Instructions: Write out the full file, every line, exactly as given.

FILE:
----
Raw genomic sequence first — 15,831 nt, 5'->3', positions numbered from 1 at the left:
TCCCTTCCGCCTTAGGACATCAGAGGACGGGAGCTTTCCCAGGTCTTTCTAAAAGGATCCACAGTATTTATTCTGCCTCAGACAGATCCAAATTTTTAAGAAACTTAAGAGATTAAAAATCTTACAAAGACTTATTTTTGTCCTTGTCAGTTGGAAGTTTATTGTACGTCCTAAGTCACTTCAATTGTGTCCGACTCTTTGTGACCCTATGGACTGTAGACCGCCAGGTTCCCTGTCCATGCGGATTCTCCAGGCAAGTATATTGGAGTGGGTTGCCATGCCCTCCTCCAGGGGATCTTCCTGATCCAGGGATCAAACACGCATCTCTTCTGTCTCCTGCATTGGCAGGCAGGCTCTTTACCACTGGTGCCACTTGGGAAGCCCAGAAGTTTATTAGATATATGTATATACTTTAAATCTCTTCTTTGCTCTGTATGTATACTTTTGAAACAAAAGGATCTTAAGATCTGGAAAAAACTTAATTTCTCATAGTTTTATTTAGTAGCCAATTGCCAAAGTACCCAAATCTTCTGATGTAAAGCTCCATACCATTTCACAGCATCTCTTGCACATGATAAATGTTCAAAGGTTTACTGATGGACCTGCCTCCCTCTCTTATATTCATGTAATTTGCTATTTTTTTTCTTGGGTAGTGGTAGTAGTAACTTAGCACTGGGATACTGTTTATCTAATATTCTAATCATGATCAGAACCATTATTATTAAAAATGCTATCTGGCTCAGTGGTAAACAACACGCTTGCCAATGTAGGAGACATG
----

Raw genomic sequence first — 15,831 nt, 5'->3', positions numbered from 1 at the left:
TCCCTTCCGCCTTAGGACATCAGAGGACGGGAGCTTTCCCAGGTCTTTCTAAAAGGATCCACAGTATTTATTCTGCCTCAGACAGATCCAAATTTTTAAGAAACTTAAGAGATTAAAAATCTTACAAAGACTTATTTTTGTCCTTGTCAGTTGGAAGTTTATTGTACGTCCTAAGTCACTTCAATTGTGTCCGACTCTTTGTGACCCTATGGACTGTAGACCGCCAGGTTCCCTGTCCATGCGGATTCTCCAGGCAAGTATATTGGAGTGGGTTGCCATGCCCTCCTCCAGGGGATCTTCCTGATCCAGGGATCAAACACGCATCTCTTCTGTCTCCTGCATTGGCAGGCAGGCTCTTTACCACTGGTGCCACTTGGGAAGCCCAGAAGTTTATTAGATATATGTATATACTTTAAATCTCTTCTTTGCTCTGTATGTATACTTTTGAAACAAAAGGATCTTAAGATCTGGAAAAAACTTAATTTCTCATAGTTTTATTTAGTAGCCAATTGCCAAAGTACCCAAATCTTCTGATGTAAAGCTCCATACCATTTCACAGCATCTCTTGCACATGATAAATGTTCAAAGGTTTACTGATGGACCTGCCTCCCTCTCTTATATTCATGTAATTTGCTATTTTTTTTCTTGGGTAGTGGTAGTAGTAACTTAGCACTGGGATACTGTTTATCTAATATTCTAATCATGATCAGAACCATTATTATTAAAAATGCTATCTGGCTCAGTGGTAAACAACACGCTTGCCAATGTAGGAGACATG